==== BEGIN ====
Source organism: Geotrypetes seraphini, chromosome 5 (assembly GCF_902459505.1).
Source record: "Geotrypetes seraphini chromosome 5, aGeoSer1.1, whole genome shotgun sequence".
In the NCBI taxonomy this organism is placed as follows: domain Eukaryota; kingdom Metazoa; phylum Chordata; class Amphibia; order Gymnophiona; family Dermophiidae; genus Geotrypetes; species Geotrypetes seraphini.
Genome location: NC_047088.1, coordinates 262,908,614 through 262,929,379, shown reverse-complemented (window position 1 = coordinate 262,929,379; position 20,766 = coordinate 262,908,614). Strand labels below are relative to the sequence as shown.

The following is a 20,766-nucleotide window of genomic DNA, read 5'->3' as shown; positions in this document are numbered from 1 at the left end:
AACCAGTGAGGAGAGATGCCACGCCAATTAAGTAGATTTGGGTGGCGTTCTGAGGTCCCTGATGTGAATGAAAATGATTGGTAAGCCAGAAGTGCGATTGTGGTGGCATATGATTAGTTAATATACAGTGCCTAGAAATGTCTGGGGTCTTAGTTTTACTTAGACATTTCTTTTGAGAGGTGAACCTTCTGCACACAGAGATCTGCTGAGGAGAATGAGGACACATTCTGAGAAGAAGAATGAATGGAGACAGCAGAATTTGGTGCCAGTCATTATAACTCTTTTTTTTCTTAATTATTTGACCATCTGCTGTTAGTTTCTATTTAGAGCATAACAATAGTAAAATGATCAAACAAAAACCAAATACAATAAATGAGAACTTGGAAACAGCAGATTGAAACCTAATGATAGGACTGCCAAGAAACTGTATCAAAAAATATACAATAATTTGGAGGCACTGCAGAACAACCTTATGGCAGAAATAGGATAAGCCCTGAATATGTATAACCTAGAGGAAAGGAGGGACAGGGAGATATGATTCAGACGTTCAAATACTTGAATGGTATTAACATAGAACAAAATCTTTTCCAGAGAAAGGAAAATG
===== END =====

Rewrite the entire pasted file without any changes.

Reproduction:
Source organism: Geotrypetes seraphini, chromosome 5 (assembly GCF_902459505.1).
Source record: "Geotrypetes seraphini chromosome 5, aGeoSer1.1, whole genome shotgun sequence".
In the NCBI taxonomy this organism is placed as follows: domain Eukaryota; kingdom Metazoa; phylum Chordata; class Amphibia; order Gymnophiona; family Dermophiidae; genus Geotrypetes; species Geotrypetes seraphini.
Genome location: NC_047088.1, coordinates 262,908,614 through 262,929,379, shown reverse-complemented (window position 1 = coordinate 262,929,379; position 20,766 = coordinate 262,908,614). Strand labels below are relative to the sequence as shown.

The following is a 20,766-nucleotide window of genomic DNA, read 5'->3' as shown; positions in this document are numbered from 1 at the left end:
AACCAGTGAGGAGAGATGCCACGCCAATTAAGTAGATTTGGGTGGCGTTCTGAGGTCCCTGATGTGAATGAAAATGATTGGTAAGCCAGAAGTGCGATTGTGGTGGCATATGATTAGTTAATATACAGTGCCTAGAAATGTCTGGGGTCTTAGTTTTACTTAGACATTTCTTTTGAGAGGTGAACCTTCTGCACACAGAGATCTGCTGAGGAGAATGAGGACACATTCTGAGAAGAAGAATGAATGGAGACAGCAGAATTTGGTGCCAGTCATTATAACTCTTTTTTTTCTTAATTATTTGACCATCTGCTGTTAGTTTCTATTTAGAGCATAACAATAGTAAAATGATCAAACAAAAACCAAATACAATAAATGAGAACTTGGAAACAGCAGATTGAAACCTAATGATAGGACTGCCAAGAAACTGTATCAAAAAATATACAATAATTTGGAGGCACTGCAGAACAACCTTATGGCAGAAATAGGATAAGCCCTGAATATGTATAACCTAGAGGAAAGGAGGGACAGGGAGATATGATTCAGACGTTCAAATACTTGAATGGTATTAACATAGAACAAAATCTTTTCCAGAGAAAGGAAAATG